College of Forestry

Global Trophic Cascades Program

The Ecology of Fear

Scientists Say Wolves Are Helping Restore Yellowstone’s Ecosystem
by Jeff Welsch,

For four years, they toiled in parallel wilderness laboratories a thousand miles from home, both quietly minding their own business, which is plant science. Bill Ripple and Bob Beschta were working in separate obscurity, attempting to explain the decline and rise of three key tree species in Yellowstone National Park’s northern range.

Wolves linked to vegetation improvements

By Amber Travsky
March 18 ,2004, Wyoming Tribune-Eagle newspaper.

YELLOWSTONE NATIONAL PARK - Biologists had a question: what was happening to the aspen in Yellowstone National Park? Although quaking aspen is the most widely distributed tree in North America, its abundance has been shrinking over the past century. This loss has been especially apparent in our nation’s first park, where stands of the white-barked tree, with its trembling leaves and brilliant fall foliage, have decreased dramatically over the last century.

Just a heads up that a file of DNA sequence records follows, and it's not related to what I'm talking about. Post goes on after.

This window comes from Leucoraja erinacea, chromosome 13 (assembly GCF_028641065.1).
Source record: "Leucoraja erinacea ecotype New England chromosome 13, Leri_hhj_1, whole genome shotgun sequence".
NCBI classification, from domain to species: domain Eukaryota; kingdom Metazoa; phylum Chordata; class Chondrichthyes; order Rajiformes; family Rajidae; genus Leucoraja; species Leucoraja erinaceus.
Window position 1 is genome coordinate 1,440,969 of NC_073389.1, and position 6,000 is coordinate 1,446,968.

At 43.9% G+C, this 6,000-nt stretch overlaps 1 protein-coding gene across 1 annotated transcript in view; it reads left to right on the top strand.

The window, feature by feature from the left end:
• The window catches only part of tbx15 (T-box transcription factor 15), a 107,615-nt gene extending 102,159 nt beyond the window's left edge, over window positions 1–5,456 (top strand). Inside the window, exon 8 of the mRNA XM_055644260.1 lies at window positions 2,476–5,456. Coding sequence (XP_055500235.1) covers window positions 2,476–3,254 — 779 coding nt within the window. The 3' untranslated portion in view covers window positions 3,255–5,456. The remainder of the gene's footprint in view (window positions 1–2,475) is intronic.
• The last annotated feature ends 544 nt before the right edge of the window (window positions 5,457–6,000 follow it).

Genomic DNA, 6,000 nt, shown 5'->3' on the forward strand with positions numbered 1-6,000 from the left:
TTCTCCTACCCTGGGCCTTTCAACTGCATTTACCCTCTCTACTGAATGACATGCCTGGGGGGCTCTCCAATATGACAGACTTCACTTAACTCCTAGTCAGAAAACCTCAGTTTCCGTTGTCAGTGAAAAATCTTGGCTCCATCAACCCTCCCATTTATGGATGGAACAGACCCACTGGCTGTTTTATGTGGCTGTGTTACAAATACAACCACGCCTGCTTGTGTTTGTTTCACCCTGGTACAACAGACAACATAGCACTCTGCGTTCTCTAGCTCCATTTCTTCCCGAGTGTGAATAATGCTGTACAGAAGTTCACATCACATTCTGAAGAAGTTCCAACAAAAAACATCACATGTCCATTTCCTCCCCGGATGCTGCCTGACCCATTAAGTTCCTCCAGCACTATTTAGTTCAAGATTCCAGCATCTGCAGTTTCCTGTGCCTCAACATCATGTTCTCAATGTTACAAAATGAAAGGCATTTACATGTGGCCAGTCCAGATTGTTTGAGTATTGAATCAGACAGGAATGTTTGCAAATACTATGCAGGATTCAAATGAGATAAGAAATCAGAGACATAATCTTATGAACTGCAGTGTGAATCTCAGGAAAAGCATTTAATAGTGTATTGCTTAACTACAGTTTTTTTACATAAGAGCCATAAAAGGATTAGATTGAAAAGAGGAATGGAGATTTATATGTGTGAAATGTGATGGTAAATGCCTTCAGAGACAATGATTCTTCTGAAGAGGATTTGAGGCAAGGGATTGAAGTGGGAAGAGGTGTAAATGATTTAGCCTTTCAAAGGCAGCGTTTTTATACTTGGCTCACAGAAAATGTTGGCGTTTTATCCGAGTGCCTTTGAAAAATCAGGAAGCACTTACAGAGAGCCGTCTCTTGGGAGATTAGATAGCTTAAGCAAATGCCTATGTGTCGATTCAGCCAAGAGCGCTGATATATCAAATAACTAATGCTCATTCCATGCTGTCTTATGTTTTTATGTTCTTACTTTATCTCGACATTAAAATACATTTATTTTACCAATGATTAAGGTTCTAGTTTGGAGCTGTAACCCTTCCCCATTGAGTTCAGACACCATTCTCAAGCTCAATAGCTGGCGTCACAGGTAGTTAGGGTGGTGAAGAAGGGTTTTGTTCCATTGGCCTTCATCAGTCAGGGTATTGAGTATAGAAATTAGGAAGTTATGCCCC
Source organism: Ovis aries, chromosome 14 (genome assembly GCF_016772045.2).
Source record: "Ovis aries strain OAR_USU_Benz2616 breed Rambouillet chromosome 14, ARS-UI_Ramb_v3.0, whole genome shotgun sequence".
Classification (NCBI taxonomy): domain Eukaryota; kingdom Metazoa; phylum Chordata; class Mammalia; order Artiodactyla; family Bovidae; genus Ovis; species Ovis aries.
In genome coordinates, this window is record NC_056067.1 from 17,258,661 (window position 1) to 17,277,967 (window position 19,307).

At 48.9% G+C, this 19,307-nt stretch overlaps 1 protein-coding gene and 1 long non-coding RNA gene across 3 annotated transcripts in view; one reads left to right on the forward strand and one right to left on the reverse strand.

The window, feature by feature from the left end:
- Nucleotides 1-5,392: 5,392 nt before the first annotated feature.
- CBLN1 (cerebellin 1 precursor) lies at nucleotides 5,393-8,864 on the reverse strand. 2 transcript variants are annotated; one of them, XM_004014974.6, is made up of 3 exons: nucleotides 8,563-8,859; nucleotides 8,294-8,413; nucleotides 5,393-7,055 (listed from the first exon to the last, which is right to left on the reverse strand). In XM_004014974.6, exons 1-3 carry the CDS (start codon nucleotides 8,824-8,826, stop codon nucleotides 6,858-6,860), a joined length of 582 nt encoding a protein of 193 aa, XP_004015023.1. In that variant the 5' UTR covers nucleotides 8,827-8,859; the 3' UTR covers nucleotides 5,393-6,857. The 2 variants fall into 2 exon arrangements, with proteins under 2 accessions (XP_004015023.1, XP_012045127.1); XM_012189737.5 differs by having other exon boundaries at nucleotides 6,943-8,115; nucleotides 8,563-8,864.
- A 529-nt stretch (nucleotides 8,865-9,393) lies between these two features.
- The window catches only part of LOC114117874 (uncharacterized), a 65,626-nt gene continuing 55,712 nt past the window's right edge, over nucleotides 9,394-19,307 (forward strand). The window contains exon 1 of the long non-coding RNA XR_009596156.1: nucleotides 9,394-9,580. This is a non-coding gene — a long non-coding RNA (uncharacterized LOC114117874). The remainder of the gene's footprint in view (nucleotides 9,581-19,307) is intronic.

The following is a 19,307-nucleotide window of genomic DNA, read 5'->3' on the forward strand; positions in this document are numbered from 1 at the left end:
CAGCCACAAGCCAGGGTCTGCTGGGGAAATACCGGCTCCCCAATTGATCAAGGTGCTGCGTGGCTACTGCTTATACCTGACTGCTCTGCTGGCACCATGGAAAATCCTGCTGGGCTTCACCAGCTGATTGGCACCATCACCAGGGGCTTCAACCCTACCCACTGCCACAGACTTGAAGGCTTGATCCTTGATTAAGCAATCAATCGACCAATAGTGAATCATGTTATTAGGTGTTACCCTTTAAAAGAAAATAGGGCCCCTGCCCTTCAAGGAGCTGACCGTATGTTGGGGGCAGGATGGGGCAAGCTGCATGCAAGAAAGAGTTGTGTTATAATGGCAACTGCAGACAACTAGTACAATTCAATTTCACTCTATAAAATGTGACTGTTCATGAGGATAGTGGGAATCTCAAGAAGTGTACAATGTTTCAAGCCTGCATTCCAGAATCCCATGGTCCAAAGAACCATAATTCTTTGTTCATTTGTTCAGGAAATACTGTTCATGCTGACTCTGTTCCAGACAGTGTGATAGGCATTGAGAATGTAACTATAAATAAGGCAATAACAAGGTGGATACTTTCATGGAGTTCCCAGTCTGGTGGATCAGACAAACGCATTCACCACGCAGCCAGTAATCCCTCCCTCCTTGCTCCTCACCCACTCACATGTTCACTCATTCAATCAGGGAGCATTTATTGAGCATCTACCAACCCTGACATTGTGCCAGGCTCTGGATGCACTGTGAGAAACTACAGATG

Wolves enhance biodiversity in Yellowstone, report says.


Date: Wednesday, October 29, 2003

RICHARD L. HILL - The Oregonian

Summary: Change in elk behavior leads to cottonwood growth, which benefits fish and birds, OSU researchers find

The return of wolves to Yellowstone National Park appears to be boosting biological diversity around streams and helping nearly extinct stands of cottonwood trees flourish again, say two Oregon researchers.